Let’s use Instagram as a case study to analyze traditional versus low code/no code programming.
As with our previous blog about Uber, this case study is going to look at a simplified version of a picture-sharing app. The goal is to really understand the business goals and development investment in each of these applications. This will also be an MVP-style build. It will not include an exhaustive exploration of all the features Instagram has added over the years as the social media platform has maintained popularity. So, let’s take a look at what features we would include for an MVP and what kind of investment it would take.
The Business Model
The business model is monetizing the attention of your users. Without a large user base, the application will have limited monetization potential. In short, the application sells ad space because users are engaging with the user-generated content on the app. Users are spending time viewing pictures, making comments, uploading their own content, and watching short-form videos. The amount of attention the application garners combined with data collection on user behavior provides advertisers with the opportunity to strategically place ads in front of those they believe will be most likely to turn into customers.
Converting users on a mobile app has more inherent challenges than web because users have to be willing to find and download your app before they even begin using it. As always, we advise user-friendly, frictionless signup: Email and password, OAuth, or some other third-party integration should be sufficient to make it easy for your users.
2. Create/edit profile
Users should be able to view and edit their profiles. This includes an overview of all the pictures they’ve shared as well as their profile description and profile photo. From this screen, users can edit their profile as well as delete previous images.
3. Upload a photo
Users should be able to upload a photo. This means the app will need to ask for permission to access the camera and photo gallery. The user should be able to use the camera within the app to take a picture or upload it. To keep the project lean, the user will use the editing features built into their phone’s photo app before uploading.
4. Upload a 60-sec video
Users should be able to also upload or record a 60-second video to share. To keep the project lean, the user will use the editing features built into their phone’s video app before uploading.
5. Follow others
Because this is a social media app, it has to have features that support socializing. Following other accounts is the simplest way to implement this. Users should be able to search for friends and family to follow or their favorite celebrity account.
6. Algorithm-based user feed
An algorithm-based user feed, as opposed to a simple timeline of posts, is essential to an Instagram-style app. Although the author of this article may have a bias toward the timeline-based feed, the algorithm is essential to the business model, user engagement, and advertising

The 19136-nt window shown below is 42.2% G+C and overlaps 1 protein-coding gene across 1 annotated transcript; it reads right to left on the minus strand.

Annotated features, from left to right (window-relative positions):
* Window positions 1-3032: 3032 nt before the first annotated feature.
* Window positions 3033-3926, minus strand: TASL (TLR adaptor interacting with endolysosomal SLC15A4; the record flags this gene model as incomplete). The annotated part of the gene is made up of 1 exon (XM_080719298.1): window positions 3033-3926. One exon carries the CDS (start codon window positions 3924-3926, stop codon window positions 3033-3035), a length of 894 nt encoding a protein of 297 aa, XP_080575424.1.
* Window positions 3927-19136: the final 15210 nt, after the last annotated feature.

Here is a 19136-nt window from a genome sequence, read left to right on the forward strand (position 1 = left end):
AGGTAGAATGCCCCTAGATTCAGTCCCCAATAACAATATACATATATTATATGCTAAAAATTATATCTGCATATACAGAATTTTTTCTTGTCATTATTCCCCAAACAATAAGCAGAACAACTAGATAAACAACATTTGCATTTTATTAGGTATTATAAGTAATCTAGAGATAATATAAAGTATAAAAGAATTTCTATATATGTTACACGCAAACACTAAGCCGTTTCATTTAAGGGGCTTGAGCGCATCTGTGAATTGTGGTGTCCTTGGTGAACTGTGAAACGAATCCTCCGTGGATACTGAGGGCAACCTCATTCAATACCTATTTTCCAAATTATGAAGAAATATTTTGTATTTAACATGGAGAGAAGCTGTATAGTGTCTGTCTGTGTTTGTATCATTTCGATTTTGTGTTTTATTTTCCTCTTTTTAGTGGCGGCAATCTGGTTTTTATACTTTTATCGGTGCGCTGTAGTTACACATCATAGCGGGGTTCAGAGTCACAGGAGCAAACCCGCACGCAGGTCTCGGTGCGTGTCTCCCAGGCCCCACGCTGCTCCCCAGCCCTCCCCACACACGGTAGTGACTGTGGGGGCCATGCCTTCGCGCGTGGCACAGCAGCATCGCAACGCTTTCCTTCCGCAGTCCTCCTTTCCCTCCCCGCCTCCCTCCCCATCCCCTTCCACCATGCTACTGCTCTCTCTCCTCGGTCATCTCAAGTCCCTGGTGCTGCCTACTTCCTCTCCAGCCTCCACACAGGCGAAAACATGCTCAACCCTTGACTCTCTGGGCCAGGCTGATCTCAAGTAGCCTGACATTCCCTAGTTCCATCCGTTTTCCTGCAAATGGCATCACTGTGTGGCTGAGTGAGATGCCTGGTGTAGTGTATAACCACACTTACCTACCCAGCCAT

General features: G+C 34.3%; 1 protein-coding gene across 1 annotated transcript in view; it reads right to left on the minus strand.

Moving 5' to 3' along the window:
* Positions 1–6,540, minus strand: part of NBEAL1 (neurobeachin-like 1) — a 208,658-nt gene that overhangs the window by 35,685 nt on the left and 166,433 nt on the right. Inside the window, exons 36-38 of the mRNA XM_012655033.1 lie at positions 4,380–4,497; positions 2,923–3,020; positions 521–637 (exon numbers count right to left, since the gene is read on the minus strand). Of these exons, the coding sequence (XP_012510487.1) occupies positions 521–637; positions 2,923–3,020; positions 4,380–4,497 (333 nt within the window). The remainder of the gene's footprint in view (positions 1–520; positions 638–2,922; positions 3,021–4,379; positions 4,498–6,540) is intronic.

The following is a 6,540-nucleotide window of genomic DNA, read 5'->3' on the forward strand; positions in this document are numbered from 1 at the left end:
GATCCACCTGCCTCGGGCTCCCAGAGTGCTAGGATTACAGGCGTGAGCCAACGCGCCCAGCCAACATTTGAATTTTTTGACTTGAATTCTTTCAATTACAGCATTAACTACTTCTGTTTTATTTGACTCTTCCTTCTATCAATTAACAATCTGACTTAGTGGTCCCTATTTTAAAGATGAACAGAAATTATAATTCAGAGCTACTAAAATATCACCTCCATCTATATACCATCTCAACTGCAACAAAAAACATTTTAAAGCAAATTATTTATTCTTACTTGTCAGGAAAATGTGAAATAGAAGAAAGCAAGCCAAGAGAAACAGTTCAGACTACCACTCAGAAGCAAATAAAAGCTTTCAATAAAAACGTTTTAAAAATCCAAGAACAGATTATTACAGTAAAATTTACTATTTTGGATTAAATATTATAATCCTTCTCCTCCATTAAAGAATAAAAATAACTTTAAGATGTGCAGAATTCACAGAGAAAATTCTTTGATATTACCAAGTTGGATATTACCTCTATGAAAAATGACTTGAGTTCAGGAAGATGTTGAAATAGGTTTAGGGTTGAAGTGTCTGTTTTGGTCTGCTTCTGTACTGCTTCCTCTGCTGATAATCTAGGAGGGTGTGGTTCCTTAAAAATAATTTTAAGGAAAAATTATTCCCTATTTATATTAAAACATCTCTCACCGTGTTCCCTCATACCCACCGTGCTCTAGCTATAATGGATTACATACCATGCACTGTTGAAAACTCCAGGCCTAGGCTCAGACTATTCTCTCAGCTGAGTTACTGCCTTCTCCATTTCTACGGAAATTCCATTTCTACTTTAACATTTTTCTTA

7. Algorithm-based explore page
In order to discover accounts to follow that you otherwise wouldn’t know about, the application must have an explore page. Based on both the user’s stated interests and their implicit behavior, the discover page will display content related to these indicated interests.
In order to increase engagement, the app will have notifications, both push notifications and in-app notifications. This is a key feature to get users to continue to interact with your app.
9. Settings page
As always, a user needs to be able to access their settings. Here they should be able to control their notifications, change the email address or password of their account, etc. These are key aspects of a good user experience.
This MVP-style build relies on offloading some of the more sophisticated tools, like photo and video editing, to be used outside of the app. While we all love the seamless experience of bringing that into the content-sharing process, these are features we would reserve for subsequent versions of the app. You will also notice that we have not included some of Instagram’s more recent features that are competitive with other social media apps: Stories and Reels. Likewise, we would reserve these additional content-sharing formats for later versions of the app. With all of that in mind let’s take a look at our estimations to build this project!
Assuming one developer working on this full time, we estimate that the MVP version would take about six weeks to develop. Not too shabby! This gives a potential company plenty of time and budget to designate toward marketing to have a successful launch which would be paramount to any social media app’s success. You need the attention!
Low Code / No Code
Assuming one developer working full time, we estimate a Low Code/No Code version of this app to take as little as three weeks! As with our Uber estimation, we are estimating that a low-code solution can cut your development timeline and budget in half! We are confident that many projects can be successfully engineered with low code tools, passing on savings of anywhere from 30–50% to the customer.